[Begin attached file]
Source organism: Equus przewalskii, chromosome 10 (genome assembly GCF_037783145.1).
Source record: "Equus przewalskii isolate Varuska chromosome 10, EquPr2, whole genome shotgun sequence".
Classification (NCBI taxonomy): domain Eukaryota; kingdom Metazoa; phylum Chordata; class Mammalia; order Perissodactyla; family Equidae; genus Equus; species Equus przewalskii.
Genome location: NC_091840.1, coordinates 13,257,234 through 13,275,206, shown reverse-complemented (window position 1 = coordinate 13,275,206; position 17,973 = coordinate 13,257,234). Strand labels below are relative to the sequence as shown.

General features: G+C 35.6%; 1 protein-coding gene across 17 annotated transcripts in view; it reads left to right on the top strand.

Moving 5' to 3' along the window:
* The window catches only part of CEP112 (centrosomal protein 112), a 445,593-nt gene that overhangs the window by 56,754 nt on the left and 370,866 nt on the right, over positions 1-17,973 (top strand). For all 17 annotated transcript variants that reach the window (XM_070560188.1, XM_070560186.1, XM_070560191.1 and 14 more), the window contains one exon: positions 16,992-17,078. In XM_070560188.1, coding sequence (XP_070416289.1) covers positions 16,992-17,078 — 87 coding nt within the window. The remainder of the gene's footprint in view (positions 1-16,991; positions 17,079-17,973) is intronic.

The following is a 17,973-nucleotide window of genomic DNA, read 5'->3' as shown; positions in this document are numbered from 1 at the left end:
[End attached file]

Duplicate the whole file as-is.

Source organism: Equus przewalskii, chromosome 10 (genome assembly GCF_037783145.1).
Source record: "Equus przewalskii isolate Varuska chromosome 10, EquPr2, whole genome shotgun sequence".
Classification (NCBI taxonomy): domain Eukaryota; kingdom Metazoa; phylum Chordata; class Mammalia; order Perissodactyla; family Equidae; genus Equus; species Equus przewalskii.
Genome location: NC_091840.1, coordinates 13,257,234 through 13,275,206, shown reverse-complemented (window position 1 = coordinate 13,275,206; position 17,973 = coordinate 13,257,234). Strand labels below are relative to the sequence as shown.

General features: G+C 35.6%; 1 protein-coding gene across 17 annotated transcripts in view; it reads left to right on the top strand.

Moving 5' to 3' along the window:
* The window catches only part of CEP112 (centrosomal protein 112), a 445,593-nt gene that overhangs the window by 56,754 nt on the left and 370,866 nt on the right, over positions 1-17,973 (top strand). For all 17 annotated transcript variants that reach the window (XM_070560188.1, XM_070560186.1, XM_070560191.1 and 14 more), the window contains one exon: positions 16,992-17,078. In XM_070560188.1, coding sequence (XP_070416289.1) covers positions 16,992-17,078 — 87 coding nt within the window. The remainder of the gene's footprint in view (positions 1-16,991; positions 17,079-17,973) is intronic.

The following is a 17,973-nucleotide window of genomic DNA, read 5'->3' as shown; positions in this document are numbered from 1 at the left end: